More recognition to come for Gavin Walker the Paralympic gold medallist

More recognition to come for Gavin Walker the Paralympic gold medallist

By Michael Upton | 07/01/2022

More recognition to come for Gavin Walker the Paralympic gold medallist


PARALYMPIC hero Gavin Walker who won gold in Tokyo last summer is in line for two more honours.

Gavin, of Dinnington, co-captained the GB side to glory in the wheelchair rugby competition, and the whole squad has been honoured with MBEs in the Queen’s New Year Honours list.

And the honours continue to come for medalist Gavin as he is set to be awarded the Freedom of the Borough.

The nomination emerged yesterday and is set to be approved at next Wednesday’s full Rotherham Council meeting.

RMBC has the power to admit honorary freemen and women of Rotherham. It is the highest civic award the authority can bestow.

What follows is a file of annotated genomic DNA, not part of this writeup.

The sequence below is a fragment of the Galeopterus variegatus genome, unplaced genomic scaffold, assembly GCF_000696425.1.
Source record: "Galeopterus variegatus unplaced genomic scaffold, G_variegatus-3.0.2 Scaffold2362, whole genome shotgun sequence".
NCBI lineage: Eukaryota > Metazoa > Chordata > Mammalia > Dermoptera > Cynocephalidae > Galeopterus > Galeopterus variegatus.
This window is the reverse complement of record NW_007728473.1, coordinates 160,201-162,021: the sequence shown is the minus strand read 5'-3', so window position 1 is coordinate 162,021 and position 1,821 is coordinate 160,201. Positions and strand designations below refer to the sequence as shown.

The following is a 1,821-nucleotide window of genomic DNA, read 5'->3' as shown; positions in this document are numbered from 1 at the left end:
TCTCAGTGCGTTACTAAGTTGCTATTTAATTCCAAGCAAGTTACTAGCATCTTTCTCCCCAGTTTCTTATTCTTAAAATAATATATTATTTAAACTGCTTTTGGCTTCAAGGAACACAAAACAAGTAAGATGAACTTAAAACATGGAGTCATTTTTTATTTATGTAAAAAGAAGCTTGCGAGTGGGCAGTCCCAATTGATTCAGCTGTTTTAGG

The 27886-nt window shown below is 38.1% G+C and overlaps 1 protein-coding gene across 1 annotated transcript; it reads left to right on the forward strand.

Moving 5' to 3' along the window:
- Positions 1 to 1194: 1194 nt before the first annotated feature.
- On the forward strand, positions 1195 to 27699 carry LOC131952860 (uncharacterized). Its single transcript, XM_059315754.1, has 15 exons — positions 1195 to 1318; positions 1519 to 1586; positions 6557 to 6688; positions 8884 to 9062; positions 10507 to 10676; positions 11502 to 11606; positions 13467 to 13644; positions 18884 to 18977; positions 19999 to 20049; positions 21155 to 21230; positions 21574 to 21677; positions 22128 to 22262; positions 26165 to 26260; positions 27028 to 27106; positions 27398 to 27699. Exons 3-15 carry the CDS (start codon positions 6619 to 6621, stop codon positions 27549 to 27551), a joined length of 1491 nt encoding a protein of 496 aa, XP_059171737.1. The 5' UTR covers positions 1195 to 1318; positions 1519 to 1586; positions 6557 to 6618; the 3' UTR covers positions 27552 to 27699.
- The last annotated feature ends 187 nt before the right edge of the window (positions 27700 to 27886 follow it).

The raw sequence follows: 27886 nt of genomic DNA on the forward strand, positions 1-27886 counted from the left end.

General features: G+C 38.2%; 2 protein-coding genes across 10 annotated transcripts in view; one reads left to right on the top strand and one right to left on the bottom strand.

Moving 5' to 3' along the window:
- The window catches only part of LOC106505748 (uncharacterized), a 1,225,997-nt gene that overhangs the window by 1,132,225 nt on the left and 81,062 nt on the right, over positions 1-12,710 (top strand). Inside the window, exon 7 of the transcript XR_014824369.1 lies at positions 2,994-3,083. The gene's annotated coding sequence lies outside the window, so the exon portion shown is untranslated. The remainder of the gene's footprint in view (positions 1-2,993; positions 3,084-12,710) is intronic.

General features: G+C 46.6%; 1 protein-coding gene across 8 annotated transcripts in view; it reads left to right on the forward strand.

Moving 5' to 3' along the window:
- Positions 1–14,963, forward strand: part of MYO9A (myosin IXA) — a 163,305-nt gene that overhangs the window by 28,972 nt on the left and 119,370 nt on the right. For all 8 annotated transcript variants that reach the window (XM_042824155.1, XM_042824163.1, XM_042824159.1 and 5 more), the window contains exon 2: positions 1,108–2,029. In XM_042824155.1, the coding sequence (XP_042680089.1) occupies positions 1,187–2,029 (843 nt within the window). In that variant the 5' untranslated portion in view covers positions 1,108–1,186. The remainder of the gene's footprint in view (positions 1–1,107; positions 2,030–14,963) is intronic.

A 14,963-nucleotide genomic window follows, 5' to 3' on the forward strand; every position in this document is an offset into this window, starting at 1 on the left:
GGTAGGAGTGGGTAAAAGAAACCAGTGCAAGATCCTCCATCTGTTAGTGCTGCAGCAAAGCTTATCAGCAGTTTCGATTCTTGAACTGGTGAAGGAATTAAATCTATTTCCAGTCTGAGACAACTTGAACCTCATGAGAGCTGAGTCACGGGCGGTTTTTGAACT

Gavin began playing wheelchair rugby after a freak accident in 2010, when he slipped on decking while working for the fire service and broke his neck.

He found he had a real talent for the sport, rising to co-captain of Team GB and winning Paralympic gold in Tokyo last year.

Of his route to royal recognition, Gavin said this week: “When I first tried the sport, I never really wanted to compete, never mind achieve what we have as a team.

“It was just to get fit and healthy again.

“It has gone a bit further than that and now we have ended up with an Olympic gold medal and MBEs.

“It’s something you don’t really ponder at all.”

Freedom of the Borough dates back to early medieval times, when freemen enjoyed important privileges, setting them apart from regular citizens.

Cllr Alan Atkin, who submitted the nomination, said: “Gavin has brought great prestige to this borough.

“He’s an inspiration to people who have been injured and, not only that, he was a hero before as a firefighter.

“We gave the sailor Paul Goodison the freedom of the borough when he won gold, so a precedent has been set.

“But the journey Gavin’s been on shows how worthy he is of being a freeman of Rotherham.”

The award was revived by the Honorary Freedom of the Boroughs Act 1885, allowing local authorities to use the title to celebrate those “rendering eminent services” to their city, town or borough.


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